This idea would no doubt have its detractors, he says.
"One of the things that makes this proposal so radical is that right now IRB deliberations are treated as confidential," Lantos says.
Confidentiality does not serve human subjects protection, he says.
"The only reason to keep them confidential is to protect investigators and institutions," Lantos says.
Besides serving on an IRB, Lantos has experienced the IRB from the other side of the aisle, and it's these experiences that have led him to his proposal of an appeals process.
For example, Lantos was working with a community theater group that performed original musicals in high schools, focusing on topics such as teen pregnancy, drug use, and gang violence.
"They were taking the show around to schools and performing it, and the actors would stay afterward and have discussions with the kids about how they make decisions about joining a gang and those sorts of social issues," Lantos explains.
"In one show, one of the kids brings his policeman dad's gun to school, and someone else ends up with the gun and a kid gets shot," Lantos says. "It was a dramatic scene, and a researcher wanted to evaluate it."
The researcher took the proposal to an IRB, which decided that the scene might traumatize some kids, so it would be above minimal risk, and the IRB rejected the protocol, he says.
"I pointed out that the kids already are watching the show, and the study was just about the researchers evaluating it," Lantos explains. "You could argue whether or not this was below or above minimal risk, but once the IRB said 'No,' there was nothing else to do."
The play continued to be performed with the violent and dramatic scene, but it couldn't be studied, he adds.
In another example, Lantos was involved in a project with community health workers in a Chicago neighborhood containing Mexican immigrants.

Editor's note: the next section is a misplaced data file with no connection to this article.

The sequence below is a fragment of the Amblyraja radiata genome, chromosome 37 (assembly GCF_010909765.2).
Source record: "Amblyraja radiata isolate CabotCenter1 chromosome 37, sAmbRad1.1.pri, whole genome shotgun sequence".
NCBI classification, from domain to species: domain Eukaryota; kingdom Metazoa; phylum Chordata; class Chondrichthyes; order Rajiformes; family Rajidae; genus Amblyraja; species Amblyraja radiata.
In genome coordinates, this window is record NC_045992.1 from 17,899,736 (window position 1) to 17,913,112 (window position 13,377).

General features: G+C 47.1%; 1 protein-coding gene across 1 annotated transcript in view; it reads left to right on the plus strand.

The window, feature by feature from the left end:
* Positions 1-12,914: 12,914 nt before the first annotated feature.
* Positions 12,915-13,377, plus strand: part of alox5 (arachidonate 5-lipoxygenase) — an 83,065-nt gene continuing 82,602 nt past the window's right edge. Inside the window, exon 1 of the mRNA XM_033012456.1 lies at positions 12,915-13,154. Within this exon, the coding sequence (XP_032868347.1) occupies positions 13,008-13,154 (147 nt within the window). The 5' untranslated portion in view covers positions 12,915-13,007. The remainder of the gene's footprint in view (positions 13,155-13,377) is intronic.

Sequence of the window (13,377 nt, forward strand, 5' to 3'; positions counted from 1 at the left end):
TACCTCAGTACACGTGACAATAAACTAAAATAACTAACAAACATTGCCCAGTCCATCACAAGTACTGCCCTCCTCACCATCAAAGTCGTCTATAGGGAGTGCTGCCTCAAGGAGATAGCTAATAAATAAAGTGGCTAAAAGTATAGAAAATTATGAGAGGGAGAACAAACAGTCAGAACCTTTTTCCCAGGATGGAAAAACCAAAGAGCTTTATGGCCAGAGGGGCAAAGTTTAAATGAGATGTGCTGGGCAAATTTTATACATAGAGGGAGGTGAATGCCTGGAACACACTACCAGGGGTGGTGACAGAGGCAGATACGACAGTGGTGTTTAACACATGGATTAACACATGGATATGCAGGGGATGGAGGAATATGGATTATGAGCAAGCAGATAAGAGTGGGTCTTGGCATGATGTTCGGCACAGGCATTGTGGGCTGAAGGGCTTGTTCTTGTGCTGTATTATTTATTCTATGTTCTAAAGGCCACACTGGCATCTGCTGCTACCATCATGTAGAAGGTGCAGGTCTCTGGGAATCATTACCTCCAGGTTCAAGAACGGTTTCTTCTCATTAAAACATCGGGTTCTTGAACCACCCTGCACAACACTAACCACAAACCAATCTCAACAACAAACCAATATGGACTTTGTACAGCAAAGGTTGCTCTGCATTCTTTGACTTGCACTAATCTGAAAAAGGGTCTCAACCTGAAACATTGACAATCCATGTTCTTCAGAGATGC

"The health workers were lay health workers — not doctors and nurses — and the project was to see whether they could go into people's homes and do assessments of asthma risk factors, working with parents of children with asthma to reduce home triggers, such as dust, pets, carpets, etc.," Lantos explains.
"Most of the people we wanted to study spoke only Spanish, and the community health workers spoke Spanish," he adds. "So we developed an informed consent form that spoke in a simple and colloquial language, explaining what the health workers would do, and we took that to the IRB."
The IRB said the informed consent form was inadequate because it didn't have the standard boilerplate language, and they required investigators to revise it according to their standards and then use a certified translator to translate it into Spanish, Lantos says.
"This meant we basically came up with a form that was unintelligible to the people we wanted to study because it was full of legal jargon and things about the university not providing emergency care if they were harmed in the study that were inapplicable to this particular project," Lantos says.
Investigators used the revised form, and the community health workers told them that when they presented it to the participants, they basically told them that the form was meaningless, and instead, explained what the study was about, Lantos recalls.
"If there had been an appeals process, we would have gone through it, and who knows what they would have said," Lantos says.
The problem is that while IRBs are meant to be an independent board of peers, many institutions now have so many rules and legal considerations that the IRB's independent discretion has been eroded, Lantos says.
Institutions fear that if an IRB makes a mistake and violates federal rules, then the government might shut down the institution's research program, and so they interpret the rules conservatively, he says.
"But if all you're doing is deciding whether or not something meets the rules, then all you need is one lawyer or bureaucrat to evaluate it — the way someone does a contract for employment — and you don't need an ethics committee," Lantos adds.